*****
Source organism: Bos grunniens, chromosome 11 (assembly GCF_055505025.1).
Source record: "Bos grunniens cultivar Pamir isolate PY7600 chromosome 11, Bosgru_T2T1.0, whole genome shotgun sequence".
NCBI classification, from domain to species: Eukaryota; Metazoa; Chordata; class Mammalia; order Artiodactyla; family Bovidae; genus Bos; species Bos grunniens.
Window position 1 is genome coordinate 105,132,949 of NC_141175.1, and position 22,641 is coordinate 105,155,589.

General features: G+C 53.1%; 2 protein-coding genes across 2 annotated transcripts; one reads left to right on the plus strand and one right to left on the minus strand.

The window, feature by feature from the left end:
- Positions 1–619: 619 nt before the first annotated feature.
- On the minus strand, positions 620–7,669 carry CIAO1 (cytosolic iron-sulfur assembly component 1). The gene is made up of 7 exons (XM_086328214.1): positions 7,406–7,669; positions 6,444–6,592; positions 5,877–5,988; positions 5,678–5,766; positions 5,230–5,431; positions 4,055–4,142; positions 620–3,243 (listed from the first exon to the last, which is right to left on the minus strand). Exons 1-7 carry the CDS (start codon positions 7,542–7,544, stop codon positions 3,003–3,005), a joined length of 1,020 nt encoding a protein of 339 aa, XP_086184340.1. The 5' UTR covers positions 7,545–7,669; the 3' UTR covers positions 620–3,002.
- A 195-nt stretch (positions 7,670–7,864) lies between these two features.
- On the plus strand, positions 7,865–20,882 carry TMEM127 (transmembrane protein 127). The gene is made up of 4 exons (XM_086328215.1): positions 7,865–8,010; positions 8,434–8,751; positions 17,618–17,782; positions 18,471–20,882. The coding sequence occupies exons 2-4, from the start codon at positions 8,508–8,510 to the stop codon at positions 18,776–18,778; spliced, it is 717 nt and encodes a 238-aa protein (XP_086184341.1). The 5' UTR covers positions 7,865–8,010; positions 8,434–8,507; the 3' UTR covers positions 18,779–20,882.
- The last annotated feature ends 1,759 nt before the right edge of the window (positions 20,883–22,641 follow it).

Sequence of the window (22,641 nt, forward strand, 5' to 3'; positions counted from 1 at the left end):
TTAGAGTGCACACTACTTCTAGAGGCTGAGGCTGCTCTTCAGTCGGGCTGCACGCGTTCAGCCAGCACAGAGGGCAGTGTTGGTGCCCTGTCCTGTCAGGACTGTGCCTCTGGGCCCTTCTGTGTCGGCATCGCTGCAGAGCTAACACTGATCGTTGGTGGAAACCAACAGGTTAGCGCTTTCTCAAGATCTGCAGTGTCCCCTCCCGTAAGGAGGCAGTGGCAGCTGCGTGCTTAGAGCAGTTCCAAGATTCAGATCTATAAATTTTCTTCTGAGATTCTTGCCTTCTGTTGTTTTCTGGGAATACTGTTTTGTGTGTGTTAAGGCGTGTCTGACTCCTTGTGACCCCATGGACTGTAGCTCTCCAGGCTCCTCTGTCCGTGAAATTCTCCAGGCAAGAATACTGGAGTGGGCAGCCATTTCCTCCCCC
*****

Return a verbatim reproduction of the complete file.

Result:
Source organism: Bos grunniens, chromosome 11 (assembly GCF_055505025.1).
Source record: "Bos grunniens cultivar Pamir isolate PY7600 chromosome 11, Bosgru_T2T1.0, whole genome shotgun sequence".
NCBI classification, from domain to species: Eukaryota; Metazoa; Chordata; class Mammalia; order Artiodactyla; family Bovidae; genus Bos; species Bos grunniens.
Window position 1 is genome coordinate 105,132,949 of NC_141175.1, and position 22,641 is coordinate 105,155,589.

General features: G+C 53.1%; 2 protein-coding genes across 2 annotated transcripts; one reads left to right on the plus strand and one right to left on the minus strand.

The window, feature by feature from the left end:
- Positions 1–619: 619 nt before the first annotated feature.
- On the minus strand, positions 620–7,669 carry CIAO1 (cytosolic iron-sulfur assembly component 1). The gene is made up of 7 exons (XM_086328214.1): positions 7,406–7,669; positions 6,444–6,592; positions 5,877–5,988; positions 5,678–5,766; positions 5,230–5,431; positions 4,055–4,142; positions 620–3,243 (listed from the first exon to the last, which is right to left on the minus strand). Exons 1-7 carry the CDS (start codon positions 7,542–7,544, stop codon positions 3,003–3,005), a joined length of 1,020 nt encoding a protein of 339 aa, XP_086184340.1. The 5' UTR covers positions 7,545–7,669; the 3' UTR covers positions 620–3,002.
- A 195-nt stretch (positions 7,670–7,864) lies between these two features.
- On the plus strand, positions 7,865–20,882 carry TMEM127 (transmembrane protein 127). The gene is made up of 4 exons (XM_086328215.1): positions 7,865–8,010; positions 8,434–8,751; positions 17,618–17,782; positions 18,471–20,882. The coding sequence occupies exons 2-4, from the start codon at positions 8,508–8,510 to the stop codon at positions 18,776–18,778; spliced, it is 717 nt and encodes a 238-aa protein (XP_086184341.1). The 5' UTR covers positions 7,865–8,010; positions 8,434–8,507; the 3' UTR covers positions 18,779–20,882.
- The last annotated feature ends 1,759 nt before the right edge of the window (positions 20,883–22,641 follow it).

Sequence of the window (22,641 nt, forward strand, 5' to 3'; positions counted from 1 at the left end):
TTAGAGTGCACACTACTTCTAGAGGCTGAGGCTGCTCTTCAGTCGGGCTGCACGCGTTCAGCCAGCACAGAGGGCAGTGTTGGTGCCCTGTCCTGTCAGGACTGTGCCTCTGGGCCCTTCTGTGTCGGCATCGCTGCAGAGCTAACACTGATCGTTGGTGGAAACCAACAGGTTAGCGCTTTCTCAAGATCTGCAGTGTCCCCTCCCGTAAGGAGGCAGTGGCAGCTGCGTGCTTAGAGCAGTTCCAAGATTCAGATCTATAAATTTTCTTCTGAGATTCTTGCCTTCTGTTGTTTTCTGGGAATACTGTTTTGTGTGTGTTAAGGCGTGTCTGACTCCTTGTGACCCCATGGACTGTAGCTCTCCAGGCTCCTCTGTCCGTGAAATTCTCCAGGCAAGAATACTGGAGTGGGCAGCCATTTCCTCCCCC